Hypertension is accountable for 9.4 million deaths per year worldwide. Hypertension is a major modifiable risk factor for coronary heart disease, stroke, chronic kidney disease and heart failure [1 WHO. A global brief on Hypertension, World Health Organization, WHO/DCO/WHD/ 2013.]. The American Heart Association/American College of Cardiology recently recommended an aggressive approach in the management of hypertension, characterizing as stage I hypertension systolic blood pressure [BP] > 130 mmHg and/or diastolic BP > 80 mmHg [2Whelton PK, Carey RM, Aronow WS, et al. 2017 ACC/AHA/AAPA/ABC/ACPM/AGS/APhA/ASH/ASPC/NMA/PCNA guidelines for the prevention, detection, evaluation, and management of high blood pressure in adults: Executive summary: A report of the American College of cardiology/american heart association task force on clinical practice guidelines. Hypertension 2018; 71(6): 1269-324.[http://dx.doi.org/10.1161/HYP.0000000000000066] [PMID: 29133354] ]. On a more conservative approach, the European Society of Cardiology/European Society of Hypertension consider as stage I hypertension systolic BP > 140 mmHg and/or diastolic BP > 90 mmHg [3Mancia G, Fagard R, Narkiewicz K, et al. 2013 ESH/ESC Guidelines for the management of arterial hypertension: The task force for the management of arterial hypertension of the European Society of Hypertension (ESH) and of the European Society of Cardiology (ESC). J Hypertens 2013; 31(7): 1281-357.[http://dx.doi.org/10.1097/01.hjh.0000431740.32696.cc] [PMID: 23817082] ].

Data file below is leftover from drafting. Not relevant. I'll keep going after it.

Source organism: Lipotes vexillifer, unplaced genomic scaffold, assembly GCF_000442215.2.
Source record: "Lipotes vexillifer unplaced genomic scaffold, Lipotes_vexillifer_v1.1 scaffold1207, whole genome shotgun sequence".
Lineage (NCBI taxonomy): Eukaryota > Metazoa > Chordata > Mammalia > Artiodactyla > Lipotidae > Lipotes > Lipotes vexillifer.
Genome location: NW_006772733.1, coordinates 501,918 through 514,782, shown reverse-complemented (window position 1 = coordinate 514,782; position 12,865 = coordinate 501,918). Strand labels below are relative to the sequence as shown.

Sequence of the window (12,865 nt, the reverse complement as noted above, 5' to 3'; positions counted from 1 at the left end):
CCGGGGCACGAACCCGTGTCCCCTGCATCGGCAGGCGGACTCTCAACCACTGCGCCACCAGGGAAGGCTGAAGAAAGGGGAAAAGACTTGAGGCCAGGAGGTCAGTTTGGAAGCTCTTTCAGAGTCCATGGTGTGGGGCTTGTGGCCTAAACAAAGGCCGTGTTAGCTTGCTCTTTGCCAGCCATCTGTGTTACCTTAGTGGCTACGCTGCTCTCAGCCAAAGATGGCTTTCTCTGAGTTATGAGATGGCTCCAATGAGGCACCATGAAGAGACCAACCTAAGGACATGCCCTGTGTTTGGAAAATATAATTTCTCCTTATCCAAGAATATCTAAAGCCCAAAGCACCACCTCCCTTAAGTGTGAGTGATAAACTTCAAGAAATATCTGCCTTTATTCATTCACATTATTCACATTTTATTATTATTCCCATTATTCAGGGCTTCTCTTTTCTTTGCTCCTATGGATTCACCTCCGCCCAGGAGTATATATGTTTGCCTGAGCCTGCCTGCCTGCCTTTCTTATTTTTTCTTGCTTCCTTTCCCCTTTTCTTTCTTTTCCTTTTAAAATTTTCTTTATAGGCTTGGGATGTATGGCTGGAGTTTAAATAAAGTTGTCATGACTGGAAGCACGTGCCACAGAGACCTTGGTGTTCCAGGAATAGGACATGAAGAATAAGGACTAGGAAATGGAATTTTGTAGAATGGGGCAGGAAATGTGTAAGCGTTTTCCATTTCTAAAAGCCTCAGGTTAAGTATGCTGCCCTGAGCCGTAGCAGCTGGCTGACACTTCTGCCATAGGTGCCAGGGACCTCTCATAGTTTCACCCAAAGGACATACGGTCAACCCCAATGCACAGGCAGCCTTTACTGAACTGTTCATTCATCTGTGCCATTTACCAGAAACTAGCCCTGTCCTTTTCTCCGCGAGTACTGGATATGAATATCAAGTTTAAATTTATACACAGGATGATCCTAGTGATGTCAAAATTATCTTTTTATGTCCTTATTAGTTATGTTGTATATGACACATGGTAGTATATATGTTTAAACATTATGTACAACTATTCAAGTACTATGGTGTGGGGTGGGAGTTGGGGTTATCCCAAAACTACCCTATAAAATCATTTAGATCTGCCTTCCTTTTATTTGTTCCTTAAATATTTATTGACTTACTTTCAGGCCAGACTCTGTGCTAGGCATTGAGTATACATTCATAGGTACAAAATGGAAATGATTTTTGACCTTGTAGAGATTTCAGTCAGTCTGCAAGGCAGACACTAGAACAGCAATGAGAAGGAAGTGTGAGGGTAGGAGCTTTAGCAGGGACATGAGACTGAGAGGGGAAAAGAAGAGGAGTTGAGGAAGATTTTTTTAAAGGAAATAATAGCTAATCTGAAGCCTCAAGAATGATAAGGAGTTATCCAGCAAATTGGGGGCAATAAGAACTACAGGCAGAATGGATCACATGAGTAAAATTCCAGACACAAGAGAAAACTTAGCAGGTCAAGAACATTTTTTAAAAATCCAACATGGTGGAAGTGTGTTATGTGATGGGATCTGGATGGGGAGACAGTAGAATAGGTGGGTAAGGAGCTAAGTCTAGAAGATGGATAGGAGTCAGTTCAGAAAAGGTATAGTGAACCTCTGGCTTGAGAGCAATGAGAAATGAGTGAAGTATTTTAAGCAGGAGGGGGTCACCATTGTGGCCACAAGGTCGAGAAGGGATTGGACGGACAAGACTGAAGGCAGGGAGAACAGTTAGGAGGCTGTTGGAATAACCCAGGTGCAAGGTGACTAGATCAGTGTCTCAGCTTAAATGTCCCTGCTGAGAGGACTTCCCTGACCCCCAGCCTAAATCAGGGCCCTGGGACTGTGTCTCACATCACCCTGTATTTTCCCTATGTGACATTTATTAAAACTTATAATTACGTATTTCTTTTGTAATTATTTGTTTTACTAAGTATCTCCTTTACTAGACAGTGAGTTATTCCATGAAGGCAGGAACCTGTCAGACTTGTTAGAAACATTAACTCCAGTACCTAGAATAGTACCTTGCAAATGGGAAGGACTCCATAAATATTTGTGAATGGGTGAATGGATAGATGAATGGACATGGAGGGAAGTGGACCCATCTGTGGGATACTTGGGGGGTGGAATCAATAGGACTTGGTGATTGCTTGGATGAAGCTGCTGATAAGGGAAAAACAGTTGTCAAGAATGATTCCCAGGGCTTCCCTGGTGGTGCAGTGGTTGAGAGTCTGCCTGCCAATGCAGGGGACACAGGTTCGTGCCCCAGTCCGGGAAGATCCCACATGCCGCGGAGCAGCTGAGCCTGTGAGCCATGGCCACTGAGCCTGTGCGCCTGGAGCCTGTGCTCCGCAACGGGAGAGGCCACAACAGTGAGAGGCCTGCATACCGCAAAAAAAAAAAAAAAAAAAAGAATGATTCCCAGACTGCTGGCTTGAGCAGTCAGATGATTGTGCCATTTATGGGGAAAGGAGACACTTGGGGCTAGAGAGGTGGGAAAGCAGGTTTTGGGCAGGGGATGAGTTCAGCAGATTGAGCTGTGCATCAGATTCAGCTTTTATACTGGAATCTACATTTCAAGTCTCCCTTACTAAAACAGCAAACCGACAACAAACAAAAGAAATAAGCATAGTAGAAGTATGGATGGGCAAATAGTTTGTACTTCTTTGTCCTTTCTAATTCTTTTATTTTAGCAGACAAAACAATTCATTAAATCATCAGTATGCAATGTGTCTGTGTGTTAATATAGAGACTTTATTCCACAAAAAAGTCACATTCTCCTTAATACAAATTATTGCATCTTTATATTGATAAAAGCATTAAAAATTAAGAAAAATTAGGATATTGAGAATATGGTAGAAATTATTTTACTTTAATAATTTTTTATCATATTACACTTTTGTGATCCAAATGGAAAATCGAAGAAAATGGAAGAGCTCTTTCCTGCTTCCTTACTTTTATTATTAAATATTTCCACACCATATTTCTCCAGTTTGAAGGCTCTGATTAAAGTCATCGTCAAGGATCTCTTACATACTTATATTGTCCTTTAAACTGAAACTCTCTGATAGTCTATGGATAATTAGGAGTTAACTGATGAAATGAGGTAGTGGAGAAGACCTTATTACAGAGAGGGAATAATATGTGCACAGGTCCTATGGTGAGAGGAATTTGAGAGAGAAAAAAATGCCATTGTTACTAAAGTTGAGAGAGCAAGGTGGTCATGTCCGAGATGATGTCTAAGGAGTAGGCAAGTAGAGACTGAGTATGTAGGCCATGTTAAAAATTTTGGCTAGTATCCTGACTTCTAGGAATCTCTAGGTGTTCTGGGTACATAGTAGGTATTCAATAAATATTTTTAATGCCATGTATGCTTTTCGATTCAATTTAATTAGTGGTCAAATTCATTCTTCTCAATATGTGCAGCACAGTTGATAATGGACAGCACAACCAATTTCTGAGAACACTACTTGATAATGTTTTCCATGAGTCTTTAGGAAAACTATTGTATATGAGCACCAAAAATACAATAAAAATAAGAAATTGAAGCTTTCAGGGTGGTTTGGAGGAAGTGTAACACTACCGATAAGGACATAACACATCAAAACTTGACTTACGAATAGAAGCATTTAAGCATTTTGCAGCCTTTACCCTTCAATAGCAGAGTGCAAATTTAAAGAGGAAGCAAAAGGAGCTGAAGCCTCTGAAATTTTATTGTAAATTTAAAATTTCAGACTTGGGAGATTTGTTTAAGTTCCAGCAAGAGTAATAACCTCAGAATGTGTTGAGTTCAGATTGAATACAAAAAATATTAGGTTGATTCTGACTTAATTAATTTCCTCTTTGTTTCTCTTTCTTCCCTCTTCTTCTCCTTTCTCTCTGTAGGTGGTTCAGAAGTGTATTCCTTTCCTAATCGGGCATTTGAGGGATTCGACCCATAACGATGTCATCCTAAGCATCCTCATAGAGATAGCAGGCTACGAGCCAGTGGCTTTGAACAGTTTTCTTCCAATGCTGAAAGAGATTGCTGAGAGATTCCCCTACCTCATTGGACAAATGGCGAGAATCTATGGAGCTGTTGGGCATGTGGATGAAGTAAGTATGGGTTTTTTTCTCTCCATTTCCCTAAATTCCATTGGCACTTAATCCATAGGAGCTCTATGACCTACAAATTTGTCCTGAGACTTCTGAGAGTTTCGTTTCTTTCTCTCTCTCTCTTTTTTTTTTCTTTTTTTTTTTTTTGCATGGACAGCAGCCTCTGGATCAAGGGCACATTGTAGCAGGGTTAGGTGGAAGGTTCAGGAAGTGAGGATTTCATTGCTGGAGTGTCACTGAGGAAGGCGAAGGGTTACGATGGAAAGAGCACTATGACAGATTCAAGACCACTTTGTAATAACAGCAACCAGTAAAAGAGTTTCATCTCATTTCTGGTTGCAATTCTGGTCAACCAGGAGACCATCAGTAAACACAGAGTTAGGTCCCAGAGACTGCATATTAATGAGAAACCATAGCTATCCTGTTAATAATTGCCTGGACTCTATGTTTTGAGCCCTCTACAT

The first step for the management of hypertension consists of adoption of a healthier lifestyle, i.e. regular exercise, reduction in sodium intake, weight loss decrease in alcohol consumption and smoking cessation. In blood pressure targets are not achieved with lifestyle changes, antihypertensive treatment should be initiated and continued for life [1 WHO. A global brief on Hypertension, World Health Organization, WHO/DCO/WHD/ 2013.-3Mancia G, Fagard R, Narkiewicz K, et al. 2013 ESH/ESC Guidelines for the management of arterial hypertension: The task force for the management of arterial hypertension of the European Society of Hypertension (ESH) and of the European Society of Cardiology (ESC). J Hypertens 2013; 31(7): 1281-357.[http://dx.doi.org/10.1097/01.hjh.0000431740.32696.cc] [PMID: 23817082] ]. Antihypertensive treatment has been consistently shown to reduce cardiovascular morbidity and mortality [4Law MR, Morris JK, Wald NJ. Use of blood pressure lowering drugs in the prevention of cardiovascular disease: Meta-analysis of 147 randomised trials in the context of expectations from prospective epidemiological studies. BMJ 2009; 338: b1665.[http://dx.doi.org/10.1136/bmj.b1665] [PMID: 19454737] ].